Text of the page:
Prof. Simon Peyton Jones gave a great talk about how to write a research paper. I will summarize it here, so that you can check and review the individual suggestions without skipping through the video.
Don't wait: write (0:21)
Write your paper right from the beginning. It will drive your thought process and let you see more clearly, which parts need further refinement. The paper in progress also serves another way of communicating with fellow students, researchers or your advisor.
You also should not be intimidated by great work, that others produce. Most ideas start small and only become great once you explore the details.
Identify your key idea (4:20)
The paper should present exactly one key idea. You do not need to know, which your key idea is, in the beginning, but when you finish, it has to be very clear. Make certain, that absolutely everyone understands, what this main contribution is. Your readers should not have to ask themselves, what is actually novel about your approach. If you find, that you actually developed multiple ideas, split your paper and write one each. This lets you focus on each idea and makes the final result more accessible to your readers.
Tell a story (7:21)
Making people read your papers is hard business. They should be accessible and engaging. Imagine yourself explaining your current project to a colleague.
- Explain the problem. You should start with specific instances, that are easily comprehensible, before introducing the problem in its full generality
- Why is it interesting?
- It is unsolved. Why are existing solutions not applicable to this specific problem?
- Give an overview of your idea. Start with the big picture, so that your readers know, that they are getting themselves into
- Explain the idea in full detail. Here come formalisms, proofs, benchmarks and results on real-world data
- Compare your idea to other people's approaches
This narrative flow manifests in SPJ's typical outline
- Title (1000 readers)
- Abstract (4 sentences, 100 readers)
- Introduction (1 page, 100 readers)
- The problem (1 page, 10 readers)
- My idea (2 pages, 10 readers)
- The details (5 pages, 3 readers)
- Related work (1-2 pages, 10 readers)
- Conclusions and further work (0.5 pages)
You can see this structure applied in his papers, for example one on advanced pattern matching.
Nail your contributions (9:34)
Do not be too ambitious, when describing your problem in the introduction. Starting with the general description is not accessible. Instead give specific examples and then establish, what your paper will contribute. These contributions are claims, that you have to fulfill later. The reader will wonder, how you think to accomplish these things, and be interested in reading on. SPJ recommends enumerating your contributions in a bullet list to highlight them. Every list item should contain forward references to the relevant places in your paper, so that your list of contributions is an implicit table of contents. Your claims should also be specific and refutable. In physics a hypothesis, that is not refutable, is not worth much. It is the same with your claims.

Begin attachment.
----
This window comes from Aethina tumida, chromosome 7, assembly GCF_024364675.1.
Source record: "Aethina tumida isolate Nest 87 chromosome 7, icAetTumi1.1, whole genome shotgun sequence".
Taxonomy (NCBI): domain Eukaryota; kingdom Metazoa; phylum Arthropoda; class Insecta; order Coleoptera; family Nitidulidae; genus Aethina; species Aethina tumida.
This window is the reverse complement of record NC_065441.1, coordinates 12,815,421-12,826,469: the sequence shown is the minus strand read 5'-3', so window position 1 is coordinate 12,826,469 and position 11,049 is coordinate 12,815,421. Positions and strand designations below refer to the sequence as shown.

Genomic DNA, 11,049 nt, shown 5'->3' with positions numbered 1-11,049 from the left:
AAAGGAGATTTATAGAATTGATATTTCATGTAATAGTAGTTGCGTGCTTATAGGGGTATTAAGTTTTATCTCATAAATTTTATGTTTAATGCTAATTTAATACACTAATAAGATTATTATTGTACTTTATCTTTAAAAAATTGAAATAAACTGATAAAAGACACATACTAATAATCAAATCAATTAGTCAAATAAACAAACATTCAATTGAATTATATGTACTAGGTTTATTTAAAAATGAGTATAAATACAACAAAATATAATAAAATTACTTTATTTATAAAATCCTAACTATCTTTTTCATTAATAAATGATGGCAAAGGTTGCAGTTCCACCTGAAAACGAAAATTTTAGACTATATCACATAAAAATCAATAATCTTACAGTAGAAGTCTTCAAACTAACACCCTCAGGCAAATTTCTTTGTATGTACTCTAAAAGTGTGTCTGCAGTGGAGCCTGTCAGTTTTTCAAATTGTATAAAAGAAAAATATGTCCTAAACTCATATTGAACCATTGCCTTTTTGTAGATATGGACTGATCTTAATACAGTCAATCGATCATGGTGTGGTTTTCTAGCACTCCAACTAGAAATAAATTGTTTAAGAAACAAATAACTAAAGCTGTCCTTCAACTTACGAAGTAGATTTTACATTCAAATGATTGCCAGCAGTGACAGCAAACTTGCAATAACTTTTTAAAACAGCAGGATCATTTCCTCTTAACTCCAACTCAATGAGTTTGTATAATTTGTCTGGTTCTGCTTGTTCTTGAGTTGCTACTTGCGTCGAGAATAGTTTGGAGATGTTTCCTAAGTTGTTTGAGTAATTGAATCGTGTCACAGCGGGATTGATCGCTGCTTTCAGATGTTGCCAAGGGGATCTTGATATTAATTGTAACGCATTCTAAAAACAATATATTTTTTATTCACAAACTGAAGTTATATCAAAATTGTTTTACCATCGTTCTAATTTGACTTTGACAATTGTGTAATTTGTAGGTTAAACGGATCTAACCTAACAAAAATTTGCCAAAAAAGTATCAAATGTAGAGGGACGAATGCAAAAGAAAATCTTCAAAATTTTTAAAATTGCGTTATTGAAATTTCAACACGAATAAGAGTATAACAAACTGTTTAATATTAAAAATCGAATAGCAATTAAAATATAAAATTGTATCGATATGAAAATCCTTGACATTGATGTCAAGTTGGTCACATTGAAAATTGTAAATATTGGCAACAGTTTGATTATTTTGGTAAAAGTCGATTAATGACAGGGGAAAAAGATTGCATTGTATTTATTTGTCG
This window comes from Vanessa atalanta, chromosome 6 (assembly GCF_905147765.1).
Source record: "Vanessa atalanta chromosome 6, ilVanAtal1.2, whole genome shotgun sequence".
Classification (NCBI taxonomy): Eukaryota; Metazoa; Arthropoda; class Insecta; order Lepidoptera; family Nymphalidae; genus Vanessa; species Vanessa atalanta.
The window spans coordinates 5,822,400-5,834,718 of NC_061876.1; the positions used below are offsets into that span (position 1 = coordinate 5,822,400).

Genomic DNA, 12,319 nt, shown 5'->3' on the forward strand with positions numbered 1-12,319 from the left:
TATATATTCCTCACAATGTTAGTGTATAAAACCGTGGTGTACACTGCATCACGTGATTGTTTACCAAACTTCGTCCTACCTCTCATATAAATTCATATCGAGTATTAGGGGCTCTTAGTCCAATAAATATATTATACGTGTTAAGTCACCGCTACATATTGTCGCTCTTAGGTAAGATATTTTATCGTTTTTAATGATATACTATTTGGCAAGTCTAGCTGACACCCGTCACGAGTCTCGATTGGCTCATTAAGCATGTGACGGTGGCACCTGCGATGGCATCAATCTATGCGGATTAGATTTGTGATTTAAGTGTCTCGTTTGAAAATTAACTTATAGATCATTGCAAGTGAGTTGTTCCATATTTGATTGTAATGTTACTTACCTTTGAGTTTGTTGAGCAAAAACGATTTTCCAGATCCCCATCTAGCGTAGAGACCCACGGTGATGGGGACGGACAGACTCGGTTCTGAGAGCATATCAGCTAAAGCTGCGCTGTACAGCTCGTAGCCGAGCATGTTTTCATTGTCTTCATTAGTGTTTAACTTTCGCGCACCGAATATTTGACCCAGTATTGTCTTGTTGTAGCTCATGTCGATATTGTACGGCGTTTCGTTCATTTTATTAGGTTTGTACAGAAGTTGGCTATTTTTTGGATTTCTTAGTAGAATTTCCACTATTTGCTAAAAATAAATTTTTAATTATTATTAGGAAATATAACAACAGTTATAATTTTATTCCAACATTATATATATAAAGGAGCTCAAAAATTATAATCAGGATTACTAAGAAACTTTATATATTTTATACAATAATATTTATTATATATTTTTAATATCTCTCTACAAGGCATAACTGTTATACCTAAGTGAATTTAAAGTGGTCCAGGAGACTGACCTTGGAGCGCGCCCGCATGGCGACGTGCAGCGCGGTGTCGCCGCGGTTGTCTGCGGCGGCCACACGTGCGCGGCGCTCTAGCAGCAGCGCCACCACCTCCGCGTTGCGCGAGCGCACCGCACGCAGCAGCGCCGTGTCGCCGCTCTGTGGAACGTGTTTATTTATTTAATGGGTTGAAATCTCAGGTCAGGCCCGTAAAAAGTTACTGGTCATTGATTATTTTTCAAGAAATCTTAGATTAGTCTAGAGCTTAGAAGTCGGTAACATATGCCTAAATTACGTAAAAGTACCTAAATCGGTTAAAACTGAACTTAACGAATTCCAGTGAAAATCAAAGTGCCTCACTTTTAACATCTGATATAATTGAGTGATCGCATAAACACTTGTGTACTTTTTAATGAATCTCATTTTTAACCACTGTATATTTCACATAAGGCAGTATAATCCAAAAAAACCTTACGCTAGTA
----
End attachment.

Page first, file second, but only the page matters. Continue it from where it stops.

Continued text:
Put your readers first (23:49)
Make your paper an interesting read. Your introduction should not scare off your readers with the most general description of your results. Instead guide your readers through with examples as you would in an actual conversation.
Once you get to the details, present your solution in a straight forward way. Do not dive to deeply into blind alleys that you had to explore, only to find out that they did not lead anywhere. This is exhausting for the average reader and will turn them away.
Listen to your readers (28:41)
Present early versions of your paper to friends and ask them to review it. This will help you see, where readers could get lost. You should instruct them very carefully though, that this is the information you are looking for. Otherwise they might not tell you out of embarrassment. Then try to guide them through the critical sections and listen to yourself, how you help them understand. Then put these explanations in your paper.
Occasionally it may be helpful to get expert feedback. Of course you could ask your advisor, but you could also send a draft to authors of related work.